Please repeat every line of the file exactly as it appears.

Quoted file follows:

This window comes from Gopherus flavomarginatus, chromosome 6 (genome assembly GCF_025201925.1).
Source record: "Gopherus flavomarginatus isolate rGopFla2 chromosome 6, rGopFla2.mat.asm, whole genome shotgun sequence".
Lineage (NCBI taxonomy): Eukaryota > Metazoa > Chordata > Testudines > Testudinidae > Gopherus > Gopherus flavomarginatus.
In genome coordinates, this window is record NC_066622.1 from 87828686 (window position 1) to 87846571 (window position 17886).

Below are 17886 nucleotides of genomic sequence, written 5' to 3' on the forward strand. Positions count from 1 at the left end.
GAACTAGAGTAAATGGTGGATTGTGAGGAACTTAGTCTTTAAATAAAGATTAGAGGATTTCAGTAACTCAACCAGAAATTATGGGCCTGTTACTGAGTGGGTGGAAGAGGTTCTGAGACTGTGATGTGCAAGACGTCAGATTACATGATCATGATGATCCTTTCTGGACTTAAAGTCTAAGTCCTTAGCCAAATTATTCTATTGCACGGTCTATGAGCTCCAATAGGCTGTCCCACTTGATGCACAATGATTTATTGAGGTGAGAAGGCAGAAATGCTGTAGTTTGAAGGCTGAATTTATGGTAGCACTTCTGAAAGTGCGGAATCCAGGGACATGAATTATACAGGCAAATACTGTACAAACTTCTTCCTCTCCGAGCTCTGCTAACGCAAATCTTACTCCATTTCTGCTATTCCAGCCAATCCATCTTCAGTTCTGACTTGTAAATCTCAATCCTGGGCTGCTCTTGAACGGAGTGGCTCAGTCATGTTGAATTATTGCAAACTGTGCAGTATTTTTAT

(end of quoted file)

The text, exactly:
This window comes from Gopherus flavomarginatus, chromosome 6 (genome assembly GCF_025201925.1).
Source record: "Gopherus flavomarginatus isolate rGopFla2 chromosome 6, rGopFla2.mat.asm, whole genome shotgun sequence".
Lineage (NCBI taxonomy): Eukaryota > Metazoa > Chordata > Testudines > Testudinidae > Gopherus > Gopherus flavomarginatus.
In genome coordinates, this window is record NC_066622.1 from 87828686 (window position 1) to 87846571 (window position 17886).

Below are 17886 nucleotides of genomic sequence, written 5' to 3' on the forward strand. Positions count from 1 at the left end.
GAACTAGAGTAAATGGTGGATTGTGAGGAACTTAGTCTTTAAATAAAGATTAGAGGATTTCAGTAACTCAACCAGAAATTATGGGCCTGTTACTGAGTGGGTGGAAGAGGTTCTGAGACTGTGATGTGCAAGACGTCAGATTACATGATCATGATGATCCTTTCTGGACTTAAAGTCTAAGTCCTTAGCCAAATTATTCTATTGCACGGTCTATGAGCTCCAATAGGCTGTCCCACTTGATGCACAATGATTTATTGAGGTGAGAAGGCAGAAATGCTGTAGTTTGAAGGCTGAATTTATGGTAGCACTTCTGAAAGTGCGGAATCCAGGGACATGAATTATACAGGCAAATACTGTACAAACTTCTTCCTCTCCGAGCTCTGCTAACGCAAATCTTACTCCATTTCTGCTATTCCAGCCAATCCATCTTCAGTTCTGACTTGTAAATCTCAATCCTGGGCTGCTCTTGAACGGAGTGGCTCAGTCATGTTGAATTATTGCAAACTGTGCAGTATTTTTAT